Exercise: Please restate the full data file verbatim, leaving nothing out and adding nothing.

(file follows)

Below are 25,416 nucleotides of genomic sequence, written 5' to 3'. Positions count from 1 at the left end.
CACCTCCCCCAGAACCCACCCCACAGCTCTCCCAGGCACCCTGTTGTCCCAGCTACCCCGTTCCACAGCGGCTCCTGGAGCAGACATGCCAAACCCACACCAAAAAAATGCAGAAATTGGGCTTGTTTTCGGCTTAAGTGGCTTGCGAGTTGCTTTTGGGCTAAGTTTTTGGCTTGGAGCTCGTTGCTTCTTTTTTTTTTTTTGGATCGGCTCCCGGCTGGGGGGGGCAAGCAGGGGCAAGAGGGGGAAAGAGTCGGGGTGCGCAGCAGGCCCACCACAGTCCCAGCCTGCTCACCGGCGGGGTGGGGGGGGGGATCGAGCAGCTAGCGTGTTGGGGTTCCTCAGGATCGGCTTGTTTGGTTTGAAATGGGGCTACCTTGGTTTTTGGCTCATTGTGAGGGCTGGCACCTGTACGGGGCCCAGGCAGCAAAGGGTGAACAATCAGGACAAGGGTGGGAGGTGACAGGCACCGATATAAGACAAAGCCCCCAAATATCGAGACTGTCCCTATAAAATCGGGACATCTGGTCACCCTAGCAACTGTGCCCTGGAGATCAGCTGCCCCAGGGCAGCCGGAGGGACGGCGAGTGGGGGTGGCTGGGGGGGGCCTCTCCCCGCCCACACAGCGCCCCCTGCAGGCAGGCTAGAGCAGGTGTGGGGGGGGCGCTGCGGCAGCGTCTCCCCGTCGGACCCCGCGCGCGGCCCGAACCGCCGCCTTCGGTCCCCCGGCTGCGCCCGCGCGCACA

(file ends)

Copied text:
Below are 25,416 nucleotides of genomic sequence, written 5' to 3'. Positions count from 1 at the left end.
CACCTCCCCCAGAACCCACCCCACAGCTCTCCCAGGCACCCTGTTGTCCCAGCTACCCCGTTCCACAGCGGCTCCTGGAGCAGACATGCCAAACCCACACCAAAAAAATGCAGAAATTGGGCTTGTTTTCGGCTTAAGTGGCTTGCGAGTTGCTTTTGGGCTAAGTTTTTGGCTTGGAGCTCGTTGCTTCTTTTTTTTTTTTTGGATCGGCTCCCGGCTGGGGGGGGCAAGCAGGGGCAAGAGGGGGAAAGAGTCGGGGTGCGCAGCAGGCCCACCACAGTCCCAGCCTGCTCACCGGCGGGGTGGGGGGGGGGATCGAGCAGCTAGCGTGTTGGGGTTCCTCAGGATCGGCTTGTTTGGTTTGAAATGGGGCTACCTTGGTTTTTGGCTCATTGTGAGGGCTGGCACCTGTACGGGGCCCAGGCAGCAAAGGGTGAACAATCAGGACAAGGGTGGGAGGTGACAGGCACCGATATAAGACAAAGCCCCCAAATATCGAGACTGTCCCTATAAAATCGGGACATCTGGTCACCCTAGCAACTGTGCCCTGGAGATCAGCTGCCCCAGGGCAGCCGGAGGGACGGCGAGTGGGGGTGGCTGGGGGGGGCCTCTCCCCGCCCACACAGCGCCCCCTGCAGGCAGGCTAGAGCAGGTGTGGGGGGGGCGCTGCGGCAGCGTCTCCCCGTCGGACCCCGCGCGCGGCCCGAACCGCCGCCTTCGGTCCCCCGGCTGCGCCCGCGCGCACA